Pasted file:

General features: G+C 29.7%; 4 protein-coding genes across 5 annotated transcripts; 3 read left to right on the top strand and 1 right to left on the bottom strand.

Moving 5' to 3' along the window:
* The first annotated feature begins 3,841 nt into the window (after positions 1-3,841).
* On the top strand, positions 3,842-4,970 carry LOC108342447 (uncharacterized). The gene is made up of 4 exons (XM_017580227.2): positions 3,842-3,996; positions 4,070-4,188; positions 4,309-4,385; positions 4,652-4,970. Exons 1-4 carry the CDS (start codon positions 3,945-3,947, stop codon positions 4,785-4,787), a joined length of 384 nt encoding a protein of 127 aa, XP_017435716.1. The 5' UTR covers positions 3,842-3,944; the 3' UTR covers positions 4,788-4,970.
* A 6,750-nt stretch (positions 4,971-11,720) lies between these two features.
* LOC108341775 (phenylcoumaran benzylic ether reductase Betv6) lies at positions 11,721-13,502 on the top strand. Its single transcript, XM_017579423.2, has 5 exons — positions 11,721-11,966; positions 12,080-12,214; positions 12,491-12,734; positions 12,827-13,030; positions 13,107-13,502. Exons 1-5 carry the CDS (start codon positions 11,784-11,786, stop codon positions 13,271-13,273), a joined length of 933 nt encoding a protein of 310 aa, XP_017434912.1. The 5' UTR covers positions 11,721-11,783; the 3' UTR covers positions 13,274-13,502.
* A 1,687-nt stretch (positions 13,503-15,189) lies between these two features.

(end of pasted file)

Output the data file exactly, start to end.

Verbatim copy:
General features: G+C 29.7%; 4 protein-coding genes across 5 annotated transcripts; 3 read left to right on the top strand and 1 right to left on the bottom strand.

Moving 5' to 3' along the window:
* The first annotated feature begins 3,841 nt into the window (after positions 1-3,841).
* On the top strand, positions 3,842-4,970 carry LOC108342447 (uncharacterized). The gene is made up of 4 exons (XM_017580227.2): positions 3,842-3,996; positions 4,070-4,188; positions 4,309-4,385; positions 4,652-4,970. Exons 1-4 carry the CDS (start codon positions 3,945-3,947, stop codon positions 4,785-4,787), a joined length of 384 nt encoding a protein of 127 aa, XP_017435716.1. The 5' UTR covers positions 3,842-3,944; the 3' UTR covers positions 4,788-4,970.
* A 6,750-nt stretch (positions 4,971-11,720) lies between these two features.
* LOC108341775 (phenylcoumaran benzylic ether reductase Betv6) lies at positions 11,721-13,502 on the top strand. Its single transcript, XM_017579423.2, has 5 exons — positions 11,721-11,966; positions 12,080-12,214; positions 12,491-12,734; positions 12,827-13,030; positions 13,107-13,502. Exons 1-5 carry the CDS (start codon positions 11,784-11,786, stop codon positions 13,271-13,273), a joined length of 933 nt encoding a protein of 310 aa, XP_017434912.1. The 5' UTR covers positions 11,721-11,783; the 3' UTR covers positions 13,274-13,502.
* A 1,687-nt stretch (positions 13,503-15,189) lies between these two features.